Learning on the Move: Emerging Leaders’ Buffalo Bus TourBack >
October 1, 2018
By Monica Wrobel
On a Saturday morning in September, Open Buffalo’s Emerging Leaders boarded a bright yellow school bus, trading the classroom for an opportunity to learn about the city on the road and on foot. Exploring Buffalo’s diverse neighborhoods, the group encountered both assets and challenges within our city. Along the way, they met with community leaders who are truly ‘walking the walk’ to enact social change.
To guide the tour, Open Buffalo was fortunate to have Sam Magavern, Executive Director of Partnership for the Public Good. Throughout the day, Magavern provided well-researched commentary on the intersecting stories of our city’s people, places, and politics. Far from a one-sided lecture, Emerging Leaders entered the conversation as co-educators, contributing their own knowledge of local organizations and populations. This dialogue of lived realities and historical context helped participants to experience striking economic and racial disparities in Buffalo that demand a community-led response.
Starting on Buffalo’s East Side, Emerging Leaders spoke with Mike and Marva Threat from Greater East Side Fields of Dreams Block Club. As the group walked the streets of the Broadway Fillmore area, the Threats pointed out empty lots where houses once stood: visible signs of disinvestment that altered the predominately Black neighborhood over the years.
For Emerging Leader Jalonda Hill, it was troubling to see “there is not one single library in the Broadway Fillmore district.” In her mind, the absence of libraries reflects systemic racism that deprives people of color from access to key institutions for culture and education. The Threats are acutely aware of the need for better community assets, dedicating the block club as a space for residents to come together and challenge the status quo.
En route to the next destination, the Emerging Leaders learned more about landmarks that have shaped the downtown area, for better or for worse. Traveling on the NY 33, the group discussed the expressway that divided the East Side, with devastating impact on the communities of color that live and work there. As they learned, the exacerbation of economic and racial inequality was not just an accident of the expressway’s construction, but part of its very design.
“Sam talked about how far the construction workers dug down into the ground … so that the people coming into the city did not have to view the surrounding neighborhood as they ventured in,” recalled Emerging Leader Arnester Vanoy. “I was flabbergasted.”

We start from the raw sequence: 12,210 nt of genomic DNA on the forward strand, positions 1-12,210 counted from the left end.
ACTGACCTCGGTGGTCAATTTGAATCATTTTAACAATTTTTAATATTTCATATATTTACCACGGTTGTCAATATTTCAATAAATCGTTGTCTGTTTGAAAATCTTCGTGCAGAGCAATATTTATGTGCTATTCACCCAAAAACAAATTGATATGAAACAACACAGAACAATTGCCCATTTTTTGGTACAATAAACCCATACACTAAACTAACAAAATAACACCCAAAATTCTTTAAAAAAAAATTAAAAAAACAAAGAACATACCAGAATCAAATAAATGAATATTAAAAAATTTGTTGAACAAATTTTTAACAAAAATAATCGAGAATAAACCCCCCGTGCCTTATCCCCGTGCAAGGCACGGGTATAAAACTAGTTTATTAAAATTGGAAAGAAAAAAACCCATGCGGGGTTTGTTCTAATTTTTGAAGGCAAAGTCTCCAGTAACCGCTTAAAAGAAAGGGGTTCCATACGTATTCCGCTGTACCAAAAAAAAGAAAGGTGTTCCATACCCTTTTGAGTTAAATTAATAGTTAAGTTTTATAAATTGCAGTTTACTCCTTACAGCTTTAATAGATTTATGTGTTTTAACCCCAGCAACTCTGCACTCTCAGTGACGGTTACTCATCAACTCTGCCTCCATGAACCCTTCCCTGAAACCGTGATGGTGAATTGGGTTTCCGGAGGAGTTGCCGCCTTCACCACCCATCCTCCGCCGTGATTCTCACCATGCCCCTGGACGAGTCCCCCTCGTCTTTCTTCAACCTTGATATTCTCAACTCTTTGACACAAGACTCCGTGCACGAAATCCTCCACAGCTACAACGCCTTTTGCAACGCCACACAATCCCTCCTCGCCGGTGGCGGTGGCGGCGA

While these examples of displacement reveal enduring injustices for many citizens of Buffalo, the group also discovered how to use knowledge as power for change. Open Buffalo’s own India Walton gave powerful testimony to how her education on systemic inequality moved her to organize resistance and reform in her community. Guiding the Emerging Leaders through the Fruit Belt, Walton pointed out how the new Buffalo Niagara Medical Campus does not equally benefit the surrounding neighborhood. Rather, concerns including displacement and gentrification became so pervasive that the residents determined a need for collective action. The hard-earned progress of F.B. Community Land Trust, especially a recent win of two lots to become community-owned, inspires Walton to carry on the fight for grassroots community empowerment. She shared her motivation, reflecting, “The more you face the impossible, the less impossibility seems like a reality.”
Certainly, this motivation has fueled movements of change on Buffalo’s West Side. Stopping by organizations like the Massachusetts Avenue Project, the WASH Project, and PUSH Buffalo, the Emerging Leaders witnessed innovative solutions that prioritize neighborhood well-being for both long-time residents and immigrant newcomers. Whether addressing access to healthy food, cultural arts, or sustainable and affordable housing, these organizations integrate the voices of people too often disregarded by mainstream narratives. Their investment in communities’ needs and dreams exemplifies how Buffalo can build assets that are truly inclusive of all people who call our city their home.
For the Emerging Leaders, the tour was a true reminder of how the history of Buffalo’s built-environment continues to impact the present struggles of city residents most directly impacted by injustice. As Emerging Leader TuWanner Cleveland remarked, “We can’t afford to wait until it comes to our doorstep. … We are all responsible to organize ourselves for our communities.”